One might ask: why study women's target weight gain, when actual weight gain is the more clinically important outcome? Actual gestational weight gain is affected by multiple factors, including maternal energy balance (diet and exercise), placental function, and genetics. Some of these factors are not modifiable. A woman's target gain is potentially modifiable and has been shown to be strongly associated with her actual weight gain.9 The only large, published study of target weight gain in American women to date examined medically advised, target, and actual weight gain in a cohort of predominantly white, middle-class women delivering more than 10 years ago.9 Because actual and medically advised weight gain were the primary outcomes in that study, the investigators did not report a multivariate analysis of predictors of target weight gain. We sought to examine the relationship between maternal prepregnancy BMI and target weight gain in a diverse, multiethnic group of women. Given the current obesity epidemic, we felt it was also worthwhile to reexamine target weight gain in a cohort of recent births. Our hypothesis was that women with a high prepregnancy BMI would be more likely to have a target gain above the IOM guidelines, and those with a low BMI would be more likely have a target gain below the guidelines. Our diverse cohort also allowed us to control for and evaluate the effects of maternal race and ethnicity on target weight gain.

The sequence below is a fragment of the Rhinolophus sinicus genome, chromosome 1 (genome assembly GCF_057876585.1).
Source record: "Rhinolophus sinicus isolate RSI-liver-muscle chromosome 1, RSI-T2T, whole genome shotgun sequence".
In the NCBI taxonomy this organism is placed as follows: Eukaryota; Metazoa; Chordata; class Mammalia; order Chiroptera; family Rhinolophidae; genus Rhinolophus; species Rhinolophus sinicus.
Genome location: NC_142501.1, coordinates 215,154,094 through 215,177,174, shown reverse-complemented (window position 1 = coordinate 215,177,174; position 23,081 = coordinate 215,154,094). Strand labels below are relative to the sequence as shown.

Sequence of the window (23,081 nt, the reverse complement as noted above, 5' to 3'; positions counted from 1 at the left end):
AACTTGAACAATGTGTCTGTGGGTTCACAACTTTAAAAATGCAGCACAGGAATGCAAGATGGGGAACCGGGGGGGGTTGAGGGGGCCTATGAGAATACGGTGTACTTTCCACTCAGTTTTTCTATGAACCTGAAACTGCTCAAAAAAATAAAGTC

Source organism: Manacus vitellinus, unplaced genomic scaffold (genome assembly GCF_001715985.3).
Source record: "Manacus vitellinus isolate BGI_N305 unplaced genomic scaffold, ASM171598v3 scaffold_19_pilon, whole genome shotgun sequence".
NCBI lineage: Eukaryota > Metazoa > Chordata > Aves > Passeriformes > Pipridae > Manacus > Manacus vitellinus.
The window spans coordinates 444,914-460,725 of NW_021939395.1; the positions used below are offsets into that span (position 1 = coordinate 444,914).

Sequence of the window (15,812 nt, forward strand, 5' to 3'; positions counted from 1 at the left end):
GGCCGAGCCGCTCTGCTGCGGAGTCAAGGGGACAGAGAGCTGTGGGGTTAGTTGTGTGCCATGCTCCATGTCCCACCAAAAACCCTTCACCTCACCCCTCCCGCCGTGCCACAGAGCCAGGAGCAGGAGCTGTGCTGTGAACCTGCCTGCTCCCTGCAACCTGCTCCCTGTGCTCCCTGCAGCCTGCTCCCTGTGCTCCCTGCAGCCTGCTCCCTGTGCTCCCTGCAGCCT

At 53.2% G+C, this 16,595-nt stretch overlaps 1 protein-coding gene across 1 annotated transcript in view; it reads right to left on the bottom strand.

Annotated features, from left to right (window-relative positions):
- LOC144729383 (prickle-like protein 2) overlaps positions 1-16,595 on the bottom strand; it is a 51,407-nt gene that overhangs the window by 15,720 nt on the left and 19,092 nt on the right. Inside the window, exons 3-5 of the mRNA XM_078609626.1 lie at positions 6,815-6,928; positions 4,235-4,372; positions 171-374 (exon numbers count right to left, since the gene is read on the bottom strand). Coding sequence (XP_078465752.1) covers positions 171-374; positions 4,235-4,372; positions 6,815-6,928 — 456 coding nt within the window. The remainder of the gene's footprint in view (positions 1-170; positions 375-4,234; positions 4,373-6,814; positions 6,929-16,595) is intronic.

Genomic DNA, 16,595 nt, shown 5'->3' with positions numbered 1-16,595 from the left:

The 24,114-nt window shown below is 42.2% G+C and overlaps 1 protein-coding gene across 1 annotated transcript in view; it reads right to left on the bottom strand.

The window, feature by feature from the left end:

Project WISH, the acronym for Women and Infants Starting Healthy, is a longitudinal cohort study of pregnant women who received their prenatal care at a practice or clinic affiliated with one of 6 delivery hospitals in the San Francisco Bay area. The delivery sites were chosen to provide socioeconomic and ethnic diversity and included an urban public hospital, an urban community hospital, a university hospital, and 3 medical centers within a large group-model managed care organization. Women were eligible to participate in Project WISH if they 1) received prenatal care at one of the practices or clinics associated with these delivery hospitals and planned to deliver at one of these hospitals, 2) were at least 18 years old at the time of recruitment, 3) spoke English, Spanish, or Cantonese, 3) presented for prenatal care at one of the participating facilities before 16 weeks gestational age, and 4) could be contacted by telephone.